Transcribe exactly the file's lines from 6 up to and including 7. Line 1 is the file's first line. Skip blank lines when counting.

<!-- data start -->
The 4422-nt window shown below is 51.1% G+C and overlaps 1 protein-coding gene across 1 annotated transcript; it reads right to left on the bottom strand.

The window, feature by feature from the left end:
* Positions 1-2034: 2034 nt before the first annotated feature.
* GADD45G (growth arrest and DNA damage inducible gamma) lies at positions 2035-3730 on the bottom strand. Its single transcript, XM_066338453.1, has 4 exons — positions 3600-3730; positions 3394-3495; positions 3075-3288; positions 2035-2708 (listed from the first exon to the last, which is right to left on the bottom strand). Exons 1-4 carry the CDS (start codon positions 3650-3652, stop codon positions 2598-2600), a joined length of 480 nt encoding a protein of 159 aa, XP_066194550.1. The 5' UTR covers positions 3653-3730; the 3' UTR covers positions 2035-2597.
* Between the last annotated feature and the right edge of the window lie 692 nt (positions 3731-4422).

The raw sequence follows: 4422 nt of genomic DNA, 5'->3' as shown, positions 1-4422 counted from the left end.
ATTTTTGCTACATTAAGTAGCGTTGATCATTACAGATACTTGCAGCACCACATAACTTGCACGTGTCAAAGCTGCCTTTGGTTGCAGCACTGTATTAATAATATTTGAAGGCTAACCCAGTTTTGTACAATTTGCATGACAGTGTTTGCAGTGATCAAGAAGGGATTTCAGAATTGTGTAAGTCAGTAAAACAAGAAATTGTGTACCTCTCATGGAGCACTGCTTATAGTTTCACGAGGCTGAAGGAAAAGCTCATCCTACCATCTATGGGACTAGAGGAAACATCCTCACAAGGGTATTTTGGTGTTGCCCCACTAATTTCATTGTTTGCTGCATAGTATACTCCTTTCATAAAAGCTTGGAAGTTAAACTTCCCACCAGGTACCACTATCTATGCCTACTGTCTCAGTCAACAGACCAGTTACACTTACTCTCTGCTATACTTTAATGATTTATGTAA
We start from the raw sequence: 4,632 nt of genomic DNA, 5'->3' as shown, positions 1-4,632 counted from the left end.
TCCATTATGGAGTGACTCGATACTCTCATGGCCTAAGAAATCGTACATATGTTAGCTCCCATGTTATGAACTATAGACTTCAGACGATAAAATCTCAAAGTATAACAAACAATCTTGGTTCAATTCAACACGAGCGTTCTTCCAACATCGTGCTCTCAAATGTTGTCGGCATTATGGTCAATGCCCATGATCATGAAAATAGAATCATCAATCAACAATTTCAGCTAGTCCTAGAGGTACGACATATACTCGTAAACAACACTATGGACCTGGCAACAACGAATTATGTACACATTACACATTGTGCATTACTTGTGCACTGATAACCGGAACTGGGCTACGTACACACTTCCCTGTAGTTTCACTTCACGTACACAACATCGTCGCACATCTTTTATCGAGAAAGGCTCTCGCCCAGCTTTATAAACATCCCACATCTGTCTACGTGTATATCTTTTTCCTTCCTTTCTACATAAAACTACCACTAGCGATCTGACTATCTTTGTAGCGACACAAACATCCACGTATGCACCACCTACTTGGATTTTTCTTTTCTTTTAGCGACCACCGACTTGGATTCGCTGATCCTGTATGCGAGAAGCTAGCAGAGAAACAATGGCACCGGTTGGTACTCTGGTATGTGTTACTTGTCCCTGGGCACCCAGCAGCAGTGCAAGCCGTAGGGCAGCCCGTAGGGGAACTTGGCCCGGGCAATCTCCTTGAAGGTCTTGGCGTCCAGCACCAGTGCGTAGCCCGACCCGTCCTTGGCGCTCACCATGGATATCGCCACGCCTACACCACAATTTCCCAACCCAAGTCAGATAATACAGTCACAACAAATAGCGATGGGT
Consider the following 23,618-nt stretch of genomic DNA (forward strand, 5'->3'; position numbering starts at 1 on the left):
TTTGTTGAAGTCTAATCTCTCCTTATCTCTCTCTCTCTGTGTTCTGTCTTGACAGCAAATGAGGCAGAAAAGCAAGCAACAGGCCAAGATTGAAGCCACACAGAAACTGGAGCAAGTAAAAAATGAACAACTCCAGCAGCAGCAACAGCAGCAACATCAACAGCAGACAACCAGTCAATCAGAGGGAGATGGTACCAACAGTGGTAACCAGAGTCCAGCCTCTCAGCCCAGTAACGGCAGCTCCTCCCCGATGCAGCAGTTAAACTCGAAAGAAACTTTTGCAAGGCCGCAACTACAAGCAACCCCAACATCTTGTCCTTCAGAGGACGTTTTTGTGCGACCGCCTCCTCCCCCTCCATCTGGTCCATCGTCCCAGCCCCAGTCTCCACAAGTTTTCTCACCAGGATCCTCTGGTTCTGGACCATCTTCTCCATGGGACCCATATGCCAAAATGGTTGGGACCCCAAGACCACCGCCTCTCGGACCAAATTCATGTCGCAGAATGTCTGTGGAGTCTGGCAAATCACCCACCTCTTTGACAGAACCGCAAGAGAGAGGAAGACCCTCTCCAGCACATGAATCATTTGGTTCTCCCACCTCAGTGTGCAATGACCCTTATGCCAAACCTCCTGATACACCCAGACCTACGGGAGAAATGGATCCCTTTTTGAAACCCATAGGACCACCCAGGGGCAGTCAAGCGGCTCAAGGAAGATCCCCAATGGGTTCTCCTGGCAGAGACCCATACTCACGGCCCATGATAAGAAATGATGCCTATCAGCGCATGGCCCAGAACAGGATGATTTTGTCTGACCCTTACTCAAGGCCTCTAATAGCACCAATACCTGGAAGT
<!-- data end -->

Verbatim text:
The raw sequence follows: 4422 nt of genomic DNA, 5'->3' as shown, positions 1-4422 counted from the left end.
ATTTTTGCTACATTAAGTAGCGTTGATCATTACAGATACTTGCAGCACCACATAACTTGCACGTGTCAAAGCTGCCTTTGGTTGCAGCACTGTATTAATAATATTTGAAGGCTAACCCAGTTTTGTACAATTTGCATGACAGTGTTTGCAGTGATCAAGAAGGGATTTCAGAATTGTGTAAGTCAGTAAAACAAGAAATTGTGTACCTCTCATGGAGCACTGCTTATAGTTTCACGAGGCTGAAGGAAAAGCTCATCCTACCATCTATGGGACTAGAGGAAACATCCTCACAAGGGTATTTTGGTGTTGCCCCACTAATTTCATTGTTTGCTGCATAGTATACTCCTTTCATAAAAGCTTGGAAGTTAAACTTCCCACCAGGTACCACTATCTATGCCTACTGTCTCAGTCAACAGACCAGTTACACTTACTCTCTGCTATACTTTAATGATTTATGTAA